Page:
Buy and sell side research valuation processes: some thoughts from Unbundling Uncovered
A few weeks ago, Singletrack VP Sales and Marketing Cath Rawcliffe joined a group of experts from the buy and sell sides to discuss research valuation processes. The discussion took place at Unbundling Uncovered London, and sat alongside a programme focused on the most pressing issues facing the industry at the moment, including evolving regulation and the pressures it brings, changing demand and its impact on the research product, ESG and more. Here’s our take on the discussion.
It’s clear that the landscape has changed dramatically over the last ten years, from valuation processes which involved ticking boxes in spreadsheets to today’s sophisticated vote and feedback frameworks which incorporate qualitative and quantitative analysis methods to determine the value of research products.
Panellists agreed that this trajectory has been a positive one. Pushed by MiFID, new valuation processes have dramatically increased transparency and communication between the sell and buy sides. This new way of working is also bringing better alignment, which benefits both parties: the buy side receives better service, and the sell side knows how to provide it.
A strong theme was the importance of combining qualitative and quantitative research to provide a clear picture of value which both research providers and consumers can agree on.
Interaction data was a hot topic, and while panellists certainly felt that meticulously tracking interactions wasn’t enough on its own to drive the research valuation process, it’s an important piece of the puzzle. And interaction data too has come a long way – data quality has improved dramatically, boosting its usefulness and building trust between research producers and their clients, providing important context on qualitative feedback.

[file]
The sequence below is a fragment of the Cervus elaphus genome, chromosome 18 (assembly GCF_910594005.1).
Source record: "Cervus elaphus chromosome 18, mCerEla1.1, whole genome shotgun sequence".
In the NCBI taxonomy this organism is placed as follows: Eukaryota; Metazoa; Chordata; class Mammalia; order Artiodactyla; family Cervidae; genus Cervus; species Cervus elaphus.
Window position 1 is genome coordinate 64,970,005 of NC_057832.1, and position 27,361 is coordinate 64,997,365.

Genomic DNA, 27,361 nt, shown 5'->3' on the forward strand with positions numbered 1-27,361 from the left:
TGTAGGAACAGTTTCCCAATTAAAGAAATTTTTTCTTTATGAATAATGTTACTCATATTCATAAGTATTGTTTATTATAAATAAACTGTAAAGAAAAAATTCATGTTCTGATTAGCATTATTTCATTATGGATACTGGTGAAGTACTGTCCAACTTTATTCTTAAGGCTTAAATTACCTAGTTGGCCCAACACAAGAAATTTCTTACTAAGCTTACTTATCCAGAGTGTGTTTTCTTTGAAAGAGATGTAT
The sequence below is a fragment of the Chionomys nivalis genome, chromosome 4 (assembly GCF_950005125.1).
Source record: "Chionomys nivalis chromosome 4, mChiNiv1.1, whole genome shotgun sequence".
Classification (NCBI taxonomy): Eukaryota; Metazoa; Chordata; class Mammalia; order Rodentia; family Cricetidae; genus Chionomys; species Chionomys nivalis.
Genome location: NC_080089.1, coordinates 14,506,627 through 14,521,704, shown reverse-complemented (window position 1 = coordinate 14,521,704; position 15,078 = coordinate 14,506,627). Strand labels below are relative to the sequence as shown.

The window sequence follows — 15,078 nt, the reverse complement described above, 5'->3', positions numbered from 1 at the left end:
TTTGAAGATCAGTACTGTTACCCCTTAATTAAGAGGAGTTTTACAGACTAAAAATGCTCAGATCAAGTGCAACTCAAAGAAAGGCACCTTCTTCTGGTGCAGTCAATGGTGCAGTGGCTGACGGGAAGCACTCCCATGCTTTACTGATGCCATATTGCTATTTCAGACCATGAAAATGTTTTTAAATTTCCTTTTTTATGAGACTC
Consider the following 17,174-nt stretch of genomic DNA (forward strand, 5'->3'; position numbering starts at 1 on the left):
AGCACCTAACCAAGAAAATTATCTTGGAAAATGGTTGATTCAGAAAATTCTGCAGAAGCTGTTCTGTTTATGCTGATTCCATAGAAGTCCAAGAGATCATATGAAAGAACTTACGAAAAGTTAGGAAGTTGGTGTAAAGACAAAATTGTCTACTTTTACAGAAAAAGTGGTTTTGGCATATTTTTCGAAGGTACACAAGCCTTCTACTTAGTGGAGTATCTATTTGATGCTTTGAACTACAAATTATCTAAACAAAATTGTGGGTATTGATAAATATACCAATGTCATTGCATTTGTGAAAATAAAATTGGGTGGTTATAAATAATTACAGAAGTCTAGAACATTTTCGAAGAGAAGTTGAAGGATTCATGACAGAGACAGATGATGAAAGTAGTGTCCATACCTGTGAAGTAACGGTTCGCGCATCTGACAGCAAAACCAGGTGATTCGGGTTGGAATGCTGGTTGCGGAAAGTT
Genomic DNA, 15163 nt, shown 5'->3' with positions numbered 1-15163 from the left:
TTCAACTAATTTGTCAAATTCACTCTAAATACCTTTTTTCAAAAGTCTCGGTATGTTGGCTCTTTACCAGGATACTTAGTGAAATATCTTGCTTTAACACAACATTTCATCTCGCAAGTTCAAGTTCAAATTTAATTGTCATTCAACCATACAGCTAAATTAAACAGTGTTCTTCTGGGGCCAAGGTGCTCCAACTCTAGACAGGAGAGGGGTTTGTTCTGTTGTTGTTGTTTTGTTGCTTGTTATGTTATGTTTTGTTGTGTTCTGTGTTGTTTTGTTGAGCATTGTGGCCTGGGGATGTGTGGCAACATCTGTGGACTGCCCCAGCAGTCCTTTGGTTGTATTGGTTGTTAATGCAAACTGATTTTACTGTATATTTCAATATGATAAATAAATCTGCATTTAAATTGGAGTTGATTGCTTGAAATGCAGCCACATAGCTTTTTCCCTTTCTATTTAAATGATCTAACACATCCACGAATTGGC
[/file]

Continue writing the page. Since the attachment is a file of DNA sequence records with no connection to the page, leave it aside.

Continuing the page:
Quantitative feedback has grown in importance post-MiFID too, as the buy side seeks to pay for research products and services according to the value they provide, rather than more data driven measures such as interactions, volume, production cost, etc.
Determining the value of research and paying accordingly ultimately means trying to link particular pieces of research or other services to particular investment outcomes. This is the ultimate goal of the new valuation process. Qualitative feedback on research is a significant aspect of this, but the goal hasn’t yet been reached. Panellists agreed that this is the next big step in research valuation.
Technology is crucial for bringing qualitative and quantitative feedback together to produce nuanced and effective valuation processes and close in on the goal of linking research to alpha generation. But this technology must be granular and extremely flexible. It needs to include a wide, and widening, array of different research products and services, as well as accommodate regional differences in how these are delivered, or even what they are called. Technology tools also need to have scope for detailed personalisation to match the needs and habits of individual firms. For example, there wasn’t a consensus on the panel about whether expert networks should be included in votes – the right tool won’t force alignment on questions like this, but bend to fit each firm’s preferences.
Ultimately, the discussion of buy and sell side research valuation processes at Unbundling Uncovered provided a picture that is broadly positive. Things have improved, and are continuing to do so. But there were clouds on the horizon: market disruptions, and the potential for difficult times ahead were as present in this discussion as they were across all panels at Unbundling Uncovered. But in a tough environment, determining value is particularly important for firms across both the sell and buy sides to drive efficiency and ride out the turbulence. This means that research valuation processes will continue to develop, and close in on the goal of directly linking research consumption to investment outcomes.